I’ve strayed a bit from the beginning of my post, and I’d like to finish with some thoughts on how I felt watching and listening to Hillary Clinton make her exit speech. I live in the state in which she spent some of her young married life. I know what she and Governor Clinton did for the children and the poor in our state. To keep this from beginning a political argument, I will leave it at that. But I am proud to have lived long enough to not only see a woman gain enough of the popular vote of this country to have become a presidential candidate, but to also see an African American/Caucasian actually be elected as a Democratic Presidential Candidate.

No matter what we may think of their views and their stand on the issues, we must applaud a country that has at last gone blind when it comes to race and/or gender, and to support both candidates as members of the human race and as Americans.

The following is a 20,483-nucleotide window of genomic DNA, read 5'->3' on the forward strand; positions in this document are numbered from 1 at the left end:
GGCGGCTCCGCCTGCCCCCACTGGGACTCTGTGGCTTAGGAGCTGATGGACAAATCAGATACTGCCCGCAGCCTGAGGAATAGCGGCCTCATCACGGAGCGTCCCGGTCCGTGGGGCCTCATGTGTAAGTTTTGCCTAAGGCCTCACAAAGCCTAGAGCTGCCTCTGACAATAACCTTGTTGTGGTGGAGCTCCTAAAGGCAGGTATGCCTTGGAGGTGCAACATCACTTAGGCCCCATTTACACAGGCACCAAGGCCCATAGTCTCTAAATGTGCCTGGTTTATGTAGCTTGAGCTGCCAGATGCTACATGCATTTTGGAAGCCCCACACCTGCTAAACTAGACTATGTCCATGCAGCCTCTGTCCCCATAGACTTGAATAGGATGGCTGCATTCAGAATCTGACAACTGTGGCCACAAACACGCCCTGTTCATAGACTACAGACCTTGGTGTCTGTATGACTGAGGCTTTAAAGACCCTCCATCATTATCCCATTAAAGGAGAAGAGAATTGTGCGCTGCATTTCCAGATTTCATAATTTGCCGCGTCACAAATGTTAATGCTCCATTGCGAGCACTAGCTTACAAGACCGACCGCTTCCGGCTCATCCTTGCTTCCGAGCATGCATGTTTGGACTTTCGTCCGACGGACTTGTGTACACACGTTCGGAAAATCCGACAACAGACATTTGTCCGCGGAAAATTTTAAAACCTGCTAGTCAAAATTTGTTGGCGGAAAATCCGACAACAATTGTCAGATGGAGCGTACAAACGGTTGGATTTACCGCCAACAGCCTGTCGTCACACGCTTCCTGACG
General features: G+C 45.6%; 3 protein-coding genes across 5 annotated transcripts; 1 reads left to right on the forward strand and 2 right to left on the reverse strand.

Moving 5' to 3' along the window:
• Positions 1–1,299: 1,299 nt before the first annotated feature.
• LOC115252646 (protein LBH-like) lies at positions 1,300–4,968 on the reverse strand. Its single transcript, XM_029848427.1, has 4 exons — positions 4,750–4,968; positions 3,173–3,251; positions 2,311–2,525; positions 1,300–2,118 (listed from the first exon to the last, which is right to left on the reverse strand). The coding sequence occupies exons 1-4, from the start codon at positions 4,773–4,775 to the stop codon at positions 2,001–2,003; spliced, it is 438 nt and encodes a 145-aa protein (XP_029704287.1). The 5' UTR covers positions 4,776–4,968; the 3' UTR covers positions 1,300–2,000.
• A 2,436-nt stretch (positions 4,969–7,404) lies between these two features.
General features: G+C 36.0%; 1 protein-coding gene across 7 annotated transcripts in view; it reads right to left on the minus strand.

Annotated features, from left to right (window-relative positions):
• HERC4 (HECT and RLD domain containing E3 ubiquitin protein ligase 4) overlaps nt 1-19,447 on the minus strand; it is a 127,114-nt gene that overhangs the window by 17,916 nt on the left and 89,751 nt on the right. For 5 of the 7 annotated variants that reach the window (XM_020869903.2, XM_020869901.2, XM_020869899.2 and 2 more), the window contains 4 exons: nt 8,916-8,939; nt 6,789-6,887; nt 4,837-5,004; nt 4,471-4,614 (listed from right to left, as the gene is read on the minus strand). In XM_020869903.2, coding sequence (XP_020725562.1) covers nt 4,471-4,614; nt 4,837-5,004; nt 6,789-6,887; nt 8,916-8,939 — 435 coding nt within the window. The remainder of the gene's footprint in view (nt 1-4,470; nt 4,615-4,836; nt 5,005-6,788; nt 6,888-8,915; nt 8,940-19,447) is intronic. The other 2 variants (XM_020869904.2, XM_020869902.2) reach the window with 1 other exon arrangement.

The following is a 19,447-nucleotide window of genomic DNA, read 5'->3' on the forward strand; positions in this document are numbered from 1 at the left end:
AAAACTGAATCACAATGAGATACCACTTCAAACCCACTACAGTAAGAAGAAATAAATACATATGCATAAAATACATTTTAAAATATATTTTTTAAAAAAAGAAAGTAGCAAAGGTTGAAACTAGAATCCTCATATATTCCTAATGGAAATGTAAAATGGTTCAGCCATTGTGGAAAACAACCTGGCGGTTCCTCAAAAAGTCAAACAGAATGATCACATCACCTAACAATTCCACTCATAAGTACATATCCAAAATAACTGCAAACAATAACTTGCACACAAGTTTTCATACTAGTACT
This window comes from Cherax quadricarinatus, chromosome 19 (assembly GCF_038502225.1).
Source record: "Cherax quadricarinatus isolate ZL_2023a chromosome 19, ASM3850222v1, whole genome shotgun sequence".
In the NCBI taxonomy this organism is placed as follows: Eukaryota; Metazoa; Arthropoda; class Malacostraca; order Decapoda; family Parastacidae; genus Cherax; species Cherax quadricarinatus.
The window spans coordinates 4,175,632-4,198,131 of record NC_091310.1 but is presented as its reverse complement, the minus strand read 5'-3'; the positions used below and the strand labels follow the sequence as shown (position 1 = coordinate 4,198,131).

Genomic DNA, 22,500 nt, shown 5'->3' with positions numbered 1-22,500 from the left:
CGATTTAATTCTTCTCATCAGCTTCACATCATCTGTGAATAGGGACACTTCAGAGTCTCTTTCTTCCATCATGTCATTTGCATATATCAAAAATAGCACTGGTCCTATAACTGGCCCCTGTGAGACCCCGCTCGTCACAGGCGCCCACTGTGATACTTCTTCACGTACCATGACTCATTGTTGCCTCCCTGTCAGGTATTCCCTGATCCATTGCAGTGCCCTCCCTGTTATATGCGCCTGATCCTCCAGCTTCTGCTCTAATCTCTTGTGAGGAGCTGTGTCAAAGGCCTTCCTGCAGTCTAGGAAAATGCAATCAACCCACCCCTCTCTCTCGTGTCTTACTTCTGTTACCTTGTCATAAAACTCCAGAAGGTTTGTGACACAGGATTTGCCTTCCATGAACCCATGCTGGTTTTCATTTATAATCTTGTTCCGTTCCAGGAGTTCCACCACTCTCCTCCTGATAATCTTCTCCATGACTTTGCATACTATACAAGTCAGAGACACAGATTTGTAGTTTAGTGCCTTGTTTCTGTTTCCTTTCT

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About veldabrotherton

I'm primarily a writer, but I also speak and teach workshops and co-chair a large critique group. My brand is SexyDarkGritty and that applies to my western historical romances, mysteries, women's fiction and horror novels. After almost 30 years in this business, I still have something to learn and attend conferences to network with other writers, publishers, editors and agents.
This entry was posted in American, Clara Barton, election, Fly With The Mourning Dove, gender, Governor Clinton, Hillary Clinton, New Mexico, race, World War II, WW 1. Bookmark the permalink.